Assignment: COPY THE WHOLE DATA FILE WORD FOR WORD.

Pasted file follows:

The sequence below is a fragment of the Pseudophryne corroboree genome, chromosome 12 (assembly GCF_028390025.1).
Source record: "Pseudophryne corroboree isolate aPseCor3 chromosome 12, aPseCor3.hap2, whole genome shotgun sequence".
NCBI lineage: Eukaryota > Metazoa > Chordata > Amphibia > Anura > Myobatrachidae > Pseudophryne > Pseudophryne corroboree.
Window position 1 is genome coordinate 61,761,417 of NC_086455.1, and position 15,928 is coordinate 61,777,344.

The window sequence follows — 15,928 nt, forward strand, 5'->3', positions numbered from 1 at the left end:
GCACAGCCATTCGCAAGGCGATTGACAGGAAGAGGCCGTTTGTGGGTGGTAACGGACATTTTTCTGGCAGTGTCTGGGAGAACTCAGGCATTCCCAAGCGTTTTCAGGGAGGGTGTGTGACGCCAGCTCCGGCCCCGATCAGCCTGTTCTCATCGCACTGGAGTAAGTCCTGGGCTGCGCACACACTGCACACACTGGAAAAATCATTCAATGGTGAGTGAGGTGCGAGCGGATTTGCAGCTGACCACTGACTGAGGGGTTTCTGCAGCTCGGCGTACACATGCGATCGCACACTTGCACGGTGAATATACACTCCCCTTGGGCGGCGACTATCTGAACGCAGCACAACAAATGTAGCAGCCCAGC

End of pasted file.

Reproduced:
The sequence below is a fragment of the Pseudophryne corroboree genome, chromosome 12 (assembly GCF_028390025.1).
Source record: "Pseudophryne corroboree isolate aPseCor3 chromosome 12, aPseCor3.hap2, whole genome shotgun sequence".
NCBI lineage: Eukaryota > Metazoa > Chordata > Amphibia > Anura > Myobatrachidae > Pseudophryne > Pseudophryne corroboree.
Window position 1 is genome coordinate 61,761,417 of NC_086455.1, and position 15,928 is coordinate 61,777,344.

The window sequence follows — 15,928 nt, forward strand, 5'->3', positions numbered from 1 at the left end:
GCACAGCCATTCGCAAGGCGATTGACAGGAAGAGGCCGTTTGTGGGTGGTAACGGACATTTTTCTGGCAGTGTCTGGGAGAACTCAGGCATTCCCAAGCGTTTTCAGGGAGGGTGTGTGACGCCAGCTCCGGCCCCGATCAGCCTGTTCTCATCGCACTGGAGTAAGTCCTGGGCTGCGCACACACTGCACACACTGGAAAAATCATTCAATGGTGAGTGAGGTGCGAGCGGATTTGCAGCTGACCACTGACTGAGGGGTTTCTGCAGCTCGGCGTACACATGCGATCGCACACTTGCACGGTGAATATACACTCCCCTTGGGCGGCGACTATCTGAACGCAGCACAACAAATGTAGCAGCCCAGC